Practical Proverbial, from Mark, 20 October 2014

Jesus sent him away at once with a strong warning: “See that you don’t tell this to anyone. But go, show yourself to the priest and offer the sacrifices that Moses commanded for your cleansing, as a testimony to them.” Instead he went out and began to talk freely, spreading the news. As a result, Jesus could no longer enter a town openly but stayed outside in lonely places. Yet the people still came to him from everywhere. Mark 1, verses 43-45.

In reading through Scripture, this has always perplexed me.   After reading through several translations, it still does. Why does Jesus tell the people He heals to keep quiet about it?   One website (www.gotquestions.org) gave a plausible reason:   it was to spur the people to fulfill requirements of Jewish law before anything else.   The hundreds of complex purification codes that the Jewish leadership put over their people were supposed to be ways to honor God.   Even though they could be complex (say, how to wash yourself, in a certain order, with certain conditions, and an order in which to present one’s self to priests for blessing), they were intended to give the people a way in which to reflectively contemplate God’s forgiveness.   Jesus wanted to make sure that people did no wrong in the eyes of the religious leadership of His day, so it makes sense He would tell the newly healed to go comply with the law.

Another reason (that the same website gave) could have been that Jesus didn’t want people focusing on the miracles themselves. As the site said, “the same is true today. God would rather that we be focused on the healing miracle of salvation through Jesus Christ instead of focusing on other healings and/or miracles.”   That makes sense, too, if you think about it.   We shouldn’t get all wrapped around the axle about the miracle itself, taking our eyes off of He who caused that miracle and the miracle that is Jesus to begin with.   It could be that Jesus wanted folks to focus on God first instead of just the healing, so He sent them away to not only comply with Jewish code but also give them time to contemplate and thank God on their own.   That could be.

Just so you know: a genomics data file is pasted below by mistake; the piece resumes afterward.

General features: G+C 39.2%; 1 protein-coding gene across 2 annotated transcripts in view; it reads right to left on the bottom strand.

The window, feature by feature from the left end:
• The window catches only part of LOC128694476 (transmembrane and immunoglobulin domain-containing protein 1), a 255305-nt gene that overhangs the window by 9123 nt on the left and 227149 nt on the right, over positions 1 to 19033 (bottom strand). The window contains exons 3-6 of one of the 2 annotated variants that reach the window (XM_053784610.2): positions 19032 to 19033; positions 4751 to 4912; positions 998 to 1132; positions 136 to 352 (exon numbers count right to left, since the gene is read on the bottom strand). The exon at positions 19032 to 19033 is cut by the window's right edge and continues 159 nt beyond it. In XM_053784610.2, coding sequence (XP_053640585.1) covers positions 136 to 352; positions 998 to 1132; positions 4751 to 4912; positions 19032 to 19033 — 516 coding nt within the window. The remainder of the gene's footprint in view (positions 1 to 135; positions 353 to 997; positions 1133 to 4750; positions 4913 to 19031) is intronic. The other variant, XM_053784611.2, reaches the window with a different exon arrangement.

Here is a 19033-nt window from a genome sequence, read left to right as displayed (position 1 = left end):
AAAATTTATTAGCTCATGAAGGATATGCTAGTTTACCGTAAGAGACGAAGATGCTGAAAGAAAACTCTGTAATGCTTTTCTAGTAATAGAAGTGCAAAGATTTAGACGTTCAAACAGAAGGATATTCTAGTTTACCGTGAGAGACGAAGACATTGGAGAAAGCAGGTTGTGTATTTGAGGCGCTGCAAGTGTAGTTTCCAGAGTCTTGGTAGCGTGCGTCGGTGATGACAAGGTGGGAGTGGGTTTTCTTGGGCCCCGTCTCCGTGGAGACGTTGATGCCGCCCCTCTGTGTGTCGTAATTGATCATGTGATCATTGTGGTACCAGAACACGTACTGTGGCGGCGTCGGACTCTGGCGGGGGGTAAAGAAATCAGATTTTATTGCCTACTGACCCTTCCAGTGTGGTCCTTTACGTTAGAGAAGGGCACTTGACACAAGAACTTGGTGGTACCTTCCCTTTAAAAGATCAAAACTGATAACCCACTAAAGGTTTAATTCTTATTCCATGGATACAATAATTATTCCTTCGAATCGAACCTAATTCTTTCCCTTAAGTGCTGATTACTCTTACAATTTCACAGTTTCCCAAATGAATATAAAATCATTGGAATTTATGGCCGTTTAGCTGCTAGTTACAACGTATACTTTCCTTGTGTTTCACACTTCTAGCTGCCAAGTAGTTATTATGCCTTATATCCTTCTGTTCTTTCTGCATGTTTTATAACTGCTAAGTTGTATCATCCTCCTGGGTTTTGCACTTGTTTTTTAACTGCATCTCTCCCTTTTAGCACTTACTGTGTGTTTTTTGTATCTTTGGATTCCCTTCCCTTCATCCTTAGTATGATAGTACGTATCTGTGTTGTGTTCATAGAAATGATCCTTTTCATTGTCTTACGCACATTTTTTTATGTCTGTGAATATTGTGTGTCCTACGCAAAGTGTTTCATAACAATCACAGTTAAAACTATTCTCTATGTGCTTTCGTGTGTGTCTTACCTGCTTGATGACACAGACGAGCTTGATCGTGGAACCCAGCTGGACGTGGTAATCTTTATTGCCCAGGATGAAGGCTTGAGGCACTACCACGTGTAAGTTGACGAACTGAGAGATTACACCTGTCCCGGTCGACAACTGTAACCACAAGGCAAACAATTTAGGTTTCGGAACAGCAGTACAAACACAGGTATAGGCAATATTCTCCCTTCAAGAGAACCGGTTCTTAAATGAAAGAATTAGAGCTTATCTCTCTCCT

In reality, we don’t know why.   There are dozens of stories throughout the four Gospels, then through the book of Acts, Paul’s epistles, and Peter’s epistles that talk about how people were healed in Bible times. Both of the reasons given above could apply to most any of those healings, those miracles that God performed on common ordinary people.   They were probably people not unlike you or me; in our times, they might be people we saw at the mall, or in the office, or at a gas station or in line at Six Flags.   Just people you would see or meet in the course of living your life.   And yet, in their lives, God performed these miraculous game-changing feats that altered both their spiritual and physical well being.

They were human just like us:   of course they felt compelled to share what had happened.   Aren’t you glad there wasn’t Facebook in 1st century Judea? On this side of eternity, we may never really know why Jesus implored these people to keep quiet.   What we know is that, in doing so, He taught us lessons too.

Lord, let me do Your bidding in all I do today, yet accept my joyous thanks for the miracles You perform in my life.

Read Luke 5, verses 12-16

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